Gun Control in New York Term Paper
- Length: 10 pages
- Sources: 15
- Subject: Law - Constitutional Law
- Type: Term Paper
- Paper: #41801352
Excerpt from Term Paper :
S. Circuit Court of Appeals to reaffirm restrictive gun laws since the Second Amendment was not infringed by a law that requires firearm owners to demonstrate proper cause (Nimmo par, 2).
The unanimous decision by the three-judge panel was regarded as a victory for the New York State law, the American constitution, and families throughout New York who are appropriately concerned regarding the plight of gun violence that is a major problem to all communities. There are various groups in the gun industry such as the Second Amendment Foundation and the National Rifle Association have been filing cases against cities and states throughout the country on the basis of the Second Amendment of the U.S. Constitution. The ruling re-affirming restrictive gun control laws has followed the significant increase in the number of the sale of guns.
Gun Control Laws in Other States:
Generally, crime rates associated with gun violence have increased unusually in the United States unlike other high-income countries. The significant increase in these rates is mainly attributed to the high rate of firearm homicide rate in America to an extent that it's twenty-times higher than those of other high-income nations. Furthermore, this problem is also attributed to the increased prevalence of gun ownership and less restrictive gun legislations (Webster, p.2).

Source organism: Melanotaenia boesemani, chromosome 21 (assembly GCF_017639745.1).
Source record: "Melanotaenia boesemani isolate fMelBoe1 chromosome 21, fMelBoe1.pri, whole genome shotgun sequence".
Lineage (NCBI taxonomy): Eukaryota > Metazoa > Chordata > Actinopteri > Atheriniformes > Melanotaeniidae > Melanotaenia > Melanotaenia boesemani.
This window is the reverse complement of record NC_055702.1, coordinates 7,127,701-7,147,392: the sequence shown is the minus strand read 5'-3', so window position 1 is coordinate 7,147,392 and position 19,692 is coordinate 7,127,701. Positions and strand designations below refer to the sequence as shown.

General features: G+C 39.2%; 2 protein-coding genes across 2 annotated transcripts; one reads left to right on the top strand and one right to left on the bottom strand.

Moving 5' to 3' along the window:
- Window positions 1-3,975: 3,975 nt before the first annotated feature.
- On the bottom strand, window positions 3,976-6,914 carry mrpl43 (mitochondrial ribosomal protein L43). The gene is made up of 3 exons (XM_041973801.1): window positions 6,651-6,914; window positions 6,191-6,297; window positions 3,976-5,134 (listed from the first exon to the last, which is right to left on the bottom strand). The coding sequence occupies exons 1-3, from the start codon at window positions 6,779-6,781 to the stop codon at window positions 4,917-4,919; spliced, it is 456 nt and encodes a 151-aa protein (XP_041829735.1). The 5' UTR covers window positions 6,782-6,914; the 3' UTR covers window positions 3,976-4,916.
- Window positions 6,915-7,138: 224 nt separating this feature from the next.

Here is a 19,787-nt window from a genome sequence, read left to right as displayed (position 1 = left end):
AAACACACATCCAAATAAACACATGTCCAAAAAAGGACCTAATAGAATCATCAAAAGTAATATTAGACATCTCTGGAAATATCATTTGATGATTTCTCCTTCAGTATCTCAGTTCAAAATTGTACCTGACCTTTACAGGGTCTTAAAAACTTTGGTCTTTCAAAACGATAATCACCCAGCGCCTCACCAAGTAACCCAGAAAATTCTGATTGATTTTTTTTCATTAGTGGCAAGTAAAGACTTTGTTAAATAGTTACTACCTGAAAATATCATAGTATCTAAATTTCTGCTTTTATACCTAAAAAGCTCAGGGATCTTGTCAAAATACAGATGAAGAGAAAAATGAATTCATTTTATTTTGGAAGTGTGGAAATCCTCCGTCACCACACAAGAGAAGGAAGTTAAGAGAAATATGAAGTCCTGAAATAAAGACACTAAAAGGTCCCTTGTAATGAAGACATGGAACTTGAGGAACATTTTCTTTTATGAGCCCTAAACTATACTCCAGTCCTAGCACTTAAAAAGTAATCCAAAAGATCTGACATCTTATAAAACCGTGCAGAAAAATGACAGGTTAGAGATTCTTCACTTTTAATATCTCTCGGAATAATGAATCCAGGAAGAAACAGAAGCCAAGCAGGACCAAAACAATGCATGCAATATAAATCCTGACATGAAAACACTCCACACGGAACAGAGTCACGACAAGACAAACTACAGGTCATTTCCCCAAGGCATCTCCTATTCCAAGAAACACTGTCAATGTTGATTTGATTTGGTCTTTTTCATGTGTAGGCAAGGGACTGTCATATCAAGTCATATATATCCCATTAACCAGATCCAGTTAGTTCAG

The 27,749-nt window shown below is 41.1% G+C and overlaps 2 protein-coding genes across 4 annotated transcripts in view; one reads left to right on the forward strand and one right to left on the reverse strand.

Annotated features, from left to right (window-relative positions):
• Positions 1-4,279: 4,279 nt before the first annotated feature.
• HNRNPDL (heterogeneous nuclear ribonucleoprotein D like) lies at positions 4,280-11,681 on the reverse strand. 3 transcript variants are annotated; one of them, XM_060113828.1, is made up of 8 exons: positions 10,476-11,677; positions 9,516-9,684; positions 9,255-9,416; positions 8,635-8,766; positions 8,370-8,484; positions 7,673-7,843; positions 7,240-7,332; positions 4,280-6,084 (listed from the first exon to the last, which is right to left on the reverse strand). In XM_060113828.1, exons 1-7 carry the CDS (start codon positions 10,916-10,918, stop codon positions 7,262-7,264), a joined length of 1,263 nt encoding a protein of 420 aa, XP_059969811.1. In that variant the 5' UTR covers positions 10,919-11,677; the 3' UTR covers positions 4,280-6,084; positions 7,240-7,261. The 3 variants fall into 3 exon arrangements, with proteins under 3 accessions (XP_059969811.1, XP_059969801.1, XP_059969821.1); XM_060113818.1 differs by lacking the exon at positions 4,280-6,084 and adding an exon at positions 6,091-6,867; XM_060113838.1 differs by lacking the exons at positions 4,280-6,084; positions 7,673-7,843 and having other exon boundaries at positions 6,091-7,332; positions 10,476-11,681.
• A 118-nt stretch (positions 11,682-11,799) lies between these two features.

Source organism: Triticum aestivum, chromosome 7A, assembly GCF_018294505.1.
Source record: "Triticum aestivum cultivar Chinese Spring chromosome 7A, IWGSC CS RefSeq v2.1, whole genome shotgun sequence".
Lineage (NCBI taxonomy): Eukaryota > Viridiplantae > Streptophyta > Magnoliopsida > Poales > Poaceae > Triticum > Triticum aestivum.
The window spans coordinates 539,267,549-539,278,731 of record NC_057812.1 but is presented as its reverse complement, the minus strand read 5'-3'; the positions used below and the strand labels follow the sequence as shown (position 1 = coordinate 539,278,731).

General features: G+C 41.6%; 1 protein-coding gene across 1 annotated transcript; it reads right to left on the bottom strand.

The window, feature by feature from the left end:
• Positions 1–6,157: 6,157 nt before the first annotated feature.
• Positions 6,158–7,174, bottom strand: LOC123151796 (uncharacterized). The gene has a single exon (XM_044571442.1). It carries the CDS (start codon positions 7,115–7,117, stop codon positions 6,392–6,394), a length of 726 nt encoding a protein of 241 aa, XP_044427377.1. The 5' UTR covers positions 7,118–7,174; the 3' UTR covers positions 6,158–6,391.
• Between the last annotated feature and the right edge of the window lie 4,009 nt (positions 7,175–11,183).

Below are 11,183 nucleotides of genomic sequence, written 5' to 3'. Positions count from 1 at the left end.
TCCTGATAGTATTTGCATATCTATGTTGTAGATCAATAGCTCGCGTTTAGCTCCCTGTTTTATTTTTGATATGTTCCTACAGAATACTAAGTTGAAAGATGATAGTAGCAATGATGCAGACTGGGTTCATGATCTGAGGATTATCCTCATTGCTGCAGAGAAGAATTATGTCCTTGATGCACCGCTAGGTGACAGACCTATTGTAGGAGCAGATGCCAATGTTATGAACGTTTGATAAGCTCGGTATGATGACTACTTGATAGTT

With regards to gun control policies in other states, there has been an emergence of numerous debates that are always geared towards overall arguments regarding the probability of guns to make people safer or less safe. The current gun control laws in various states do not disarm law-abiding citizens aged 21 years but focus on other objectives. The current gun control laws are geared towards defining the conditions that ban individuals from firearm possession and implement laws to ban prohibited individuals from firearm possessions. The other objectives are limiting the carrying of concealed weapons in public and regulating the design of guns to improve personal and public safety.